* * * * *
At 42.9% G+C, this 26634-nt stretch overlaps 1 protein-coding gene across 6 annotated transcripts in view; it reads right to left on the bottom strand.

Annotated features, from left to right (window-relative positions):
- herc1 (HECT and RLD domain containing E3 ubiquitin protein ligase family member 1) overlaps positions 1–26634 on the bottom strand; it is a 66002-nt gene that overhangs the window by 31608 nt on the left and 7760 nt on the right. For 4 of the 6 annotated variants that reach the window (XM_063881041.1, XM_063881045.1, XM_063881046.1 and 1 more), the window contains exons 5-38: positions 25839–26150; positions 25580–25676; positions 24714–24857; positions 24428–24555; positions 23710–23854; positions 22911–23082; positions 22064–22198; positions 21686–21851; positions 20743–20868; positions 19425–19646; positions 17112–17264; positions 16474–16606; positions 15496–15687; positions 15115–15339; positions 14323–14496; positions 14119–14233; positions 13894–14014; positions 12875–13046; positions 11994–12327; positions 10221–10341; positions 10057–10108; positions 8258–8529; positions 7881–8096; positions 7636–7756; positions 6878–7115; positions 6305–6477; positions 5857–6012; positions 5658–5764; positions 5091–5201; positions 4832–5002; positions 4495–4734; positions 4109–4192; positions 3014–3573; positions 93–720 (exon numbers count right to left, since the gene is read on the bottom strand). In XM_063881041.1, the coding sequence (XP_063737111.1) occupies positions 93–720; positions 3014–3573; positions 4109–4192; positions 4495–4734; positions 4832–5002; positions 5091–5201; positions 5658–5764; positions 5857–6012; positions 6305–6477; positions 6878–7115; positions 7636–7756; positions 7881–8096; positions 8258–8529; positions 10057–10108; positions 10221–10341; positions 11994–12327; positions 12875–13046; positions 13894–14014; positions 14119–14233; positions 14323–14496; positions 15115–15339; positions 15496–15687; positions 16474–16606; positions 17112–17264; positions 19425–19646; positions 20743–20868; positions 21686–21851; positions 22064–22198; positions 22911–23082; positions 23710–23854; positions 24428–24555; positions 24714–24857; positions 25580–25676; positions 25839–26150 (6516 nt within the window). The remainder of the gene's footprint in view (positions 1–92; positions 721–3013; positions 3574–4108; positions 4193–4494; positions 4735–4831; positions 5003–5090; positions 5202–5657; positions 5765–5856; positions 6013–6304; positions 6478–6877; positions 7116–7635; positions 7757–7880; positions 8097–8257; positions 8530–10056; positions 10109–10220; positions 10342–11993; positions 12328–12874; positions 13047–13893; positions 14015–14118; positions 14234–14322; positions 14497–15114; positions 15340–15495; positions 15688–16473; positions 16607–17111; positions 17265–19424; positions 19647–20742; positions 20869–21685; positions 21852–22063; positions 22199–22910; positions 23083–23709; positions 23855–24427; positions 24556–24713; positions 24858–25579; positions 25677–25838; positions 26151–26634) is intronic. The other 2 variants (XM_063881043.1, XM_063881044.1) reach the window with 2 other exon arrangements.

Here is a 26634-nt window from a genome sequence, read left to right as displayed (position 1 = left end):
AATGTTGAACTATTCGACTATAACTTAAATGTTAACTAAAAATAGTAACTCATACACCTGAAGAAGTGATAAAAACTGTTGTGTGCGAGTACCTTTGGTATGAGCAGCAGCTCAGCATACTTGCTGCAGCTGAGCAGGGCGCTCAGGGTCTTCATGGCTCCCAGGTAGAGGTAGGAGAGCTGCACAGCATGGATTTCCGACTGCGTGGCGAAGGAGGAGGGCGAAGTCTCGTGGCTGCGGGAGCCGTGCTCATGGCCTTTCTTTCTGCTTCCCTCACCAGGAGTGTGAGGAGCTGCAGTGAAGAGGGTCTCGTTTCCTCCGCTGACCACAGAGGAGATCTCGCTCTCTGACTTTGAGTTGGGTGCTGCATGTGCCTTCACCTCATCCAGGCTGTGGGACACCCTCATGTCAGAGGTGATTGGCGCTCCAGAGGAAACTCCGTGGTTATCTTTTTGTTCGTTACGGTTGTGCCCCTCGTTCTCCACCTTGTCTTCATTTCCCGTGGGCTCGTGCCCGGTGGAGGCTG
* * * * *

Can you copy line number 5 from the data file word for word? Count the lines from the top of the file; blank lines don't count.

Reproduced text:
AATGTTGAACTATTCGACTATAACTTAAATGTTAACTAAAAATAGTAACTCATACACCTGAAGAAGTGATAAAAACTGTTGTGTGCGAGTACCTTTGGTATGAGCAGCAGCTCAGCATACTTGCTGCAGCTGAGCAGGGCGCTCAGGGTCTTCATGGCTCCCAGGTAGAGGTAGGAGAGCTGCACAGCATGGATTTCCGACTGCGTGGCGAAGGAGGAGGGCGAAGTCTCGTGGCTGCGGGAGCCGTGCTCATGGCCTTTCTTTCTGCTTCCCTCACCAGGAGTGTGAGGAGCTGCAGTGAAGAGGGTCTCGTTTCCTCCGCTGACCACAGAGGAGATCTCGCTCTCTGACTTTGAGTTGGGTGCTGCATGTGCCTTCACCTCATCCAGGCTGTGGGACACCCTCATGTCAGAGGTGATTGGCGCTCCAGAGGAAACTCCGTGGTTATCTTTTTGTTCGTTACGGTTGTGCCCCTCGTTCTCCACCTTGTCTTCATTTCCCGTGGGCTCGTGCCCGGTGGAGGCTG